Yoav and I biked from Tel Aviv to Jerusalem, around 75 kilometers with some pretty decent climbs throughout the day. I think the city sits at 2500 feet, and we biked from sea level. We thought it would be easy, it totally wasn't. I was certainly regretting knobby tires and a full set of media stuff. Starting my journey into the West Bank off with a tour, though, was an absolutely excellent idea and got me into the right state of mind for this teaching experience. Heading out of town was fairly complicated, as mapless directions go, but eventually we got it with only one getting-lost experience. I was pretty proud of my navigation, and was sure of what caused us to lose our way before it happened, so my intuition was right-on. That portion was the great kind of city riding that only the Middle East can offer, fast-paced and traffic-dodgy with attentive, flowy drivers that don't mind if you weave through them (I love it, my description of traffic sounds like stoner skiers' description of snow. Sentient snow). The sub-cities were all similar and unremarkable, some, like Rehovik, were pleasant enough. We got into the countryside and started humming along, in grassy-but-arid terrain with farming 'experiences' all around.
The first half of the country was pretty unremarkable, but soon we were in pine-style dryish forests and, as the road got thinner and curvier, full on lush greenery. It was absolutely beautiful. For lunch we stopped and had a kind of Arab crepe, Lafah with Labane, yogurt inside it, and my left-over experimental cooking (crap).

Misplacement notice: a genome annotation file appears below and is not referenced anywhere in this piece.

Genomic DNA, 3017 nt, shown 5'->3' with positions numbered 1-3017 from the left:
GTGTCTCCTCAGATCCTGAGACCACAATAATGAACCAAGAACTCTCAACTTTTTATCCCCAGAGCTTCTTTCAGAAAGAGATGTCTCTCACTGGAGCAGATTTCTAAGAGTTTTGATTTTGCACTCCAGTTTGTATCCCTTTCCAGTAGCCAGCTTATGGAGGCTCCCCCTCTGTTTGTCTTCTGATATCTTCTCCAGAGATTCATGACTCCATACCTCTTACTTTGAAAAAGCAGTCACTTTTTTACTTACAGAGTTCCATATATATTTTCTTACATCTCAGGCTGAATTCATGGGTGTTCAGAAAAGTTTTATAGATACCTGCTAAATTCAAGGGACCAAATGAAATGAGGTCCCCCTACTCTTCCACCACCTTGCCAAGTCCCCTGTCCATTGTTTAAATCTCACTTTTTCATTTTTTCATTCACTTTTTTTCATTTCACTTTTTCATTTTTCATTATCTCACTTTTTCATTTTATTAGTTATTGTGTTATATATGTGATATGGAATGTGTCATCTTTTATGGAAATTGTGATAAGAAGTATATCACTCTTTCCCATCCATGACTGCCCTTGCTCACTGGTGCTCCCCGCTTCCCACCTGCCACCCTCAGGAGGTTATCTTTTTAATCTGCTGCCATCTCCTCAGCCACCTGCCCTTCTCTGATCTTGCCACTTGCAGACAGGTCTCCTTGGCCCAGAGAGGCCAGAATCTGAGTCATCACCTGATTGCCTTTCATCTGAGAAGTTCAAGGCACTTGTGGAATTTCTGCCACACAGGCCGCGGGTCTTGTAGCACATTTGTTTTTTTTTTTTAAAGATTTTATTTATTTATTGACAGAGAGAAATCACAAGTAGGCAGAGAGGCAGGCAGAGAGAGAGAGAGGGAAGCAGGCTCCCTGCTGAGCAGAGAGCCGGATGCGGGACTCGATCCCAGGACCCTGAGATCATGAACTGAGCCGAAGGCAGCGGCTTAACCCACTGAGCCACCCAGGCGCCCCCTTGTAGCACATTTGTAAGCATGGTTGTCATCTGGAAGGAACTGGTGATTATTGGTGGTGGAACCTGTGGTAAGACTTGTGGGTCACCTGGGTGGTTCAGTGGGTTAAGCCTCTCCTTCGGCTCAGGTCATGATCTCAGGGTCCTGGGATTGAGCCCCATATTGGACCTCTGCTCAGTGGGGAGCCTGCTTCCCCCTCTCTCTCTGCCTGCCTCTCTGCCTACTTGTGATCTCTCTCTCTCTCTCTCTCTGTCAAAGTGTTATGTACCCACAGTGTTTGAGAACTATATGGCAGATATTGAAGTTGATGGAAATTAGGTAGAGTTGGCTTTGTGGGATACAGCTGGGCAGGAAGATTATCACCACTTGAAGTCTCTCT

My dear MTB (named either "Negev Crusher" or "ITS Refusnik" depending on who you ask) was humming along with minimal idiosyncrasies and I thought how my former self, on my bike trip at 19, would have thought the current me rather posh: sporting a tent, a route, a sleeping bag, a semi-working bike and real panniers. Takes some of the adventure out of it, surely, but it's equally fun to feel capable.
Meeting Yoav has been great. He's easy to travel with but into interesting stuff. He involves his friends in the things we do together (which can be rocky with couchsurfing and the whole second-language thing), every time I thought the day was over we wound get up to something new and interesting, an art opening or having company over. On the summit of the hill to Jerusalem we met an Arab fruit seller, he asked if I spoke Arabic and the words came spilling out. I loved talking again, if only in my stock phrases, but I'm very excited. I think biking gets me into a similarly fortuitous state to learn and speak as slight drunkenness does. I learned "Akol Sababah," Hebrew for "It's all good," and a secular response to "Kefaheilk," or "How are you?" In Arabic.
We arrived in Jerusalem at Yoav's friend Natalie's house, where she lives with her boyfriend, Neil. They are great, they just cook and garden and live with an astonishing view out of the front of their house.
Both teachers. Pretty but removed, pretty removed in this hillside house. Casual and content. We had cauliflower soup, which was great, had a spice in it called baharat, and was food-proccessered up so it was nice and thick. A final night in Israel, watching the sun set from an impossibly beautiful vantage point. One part lush mountain town, one part cusp of an ancient nexus of culture.
An excellent, mind-blowing day, made even more so by what's to come. Stay posted for the other side of this coin.
Monday, January 31, 2011
Caution! Bicycles Ahead!
- ► 2012 (32)
- ▼ 2011 (55)
- ► 2010 (57)
- ► 2009 (99)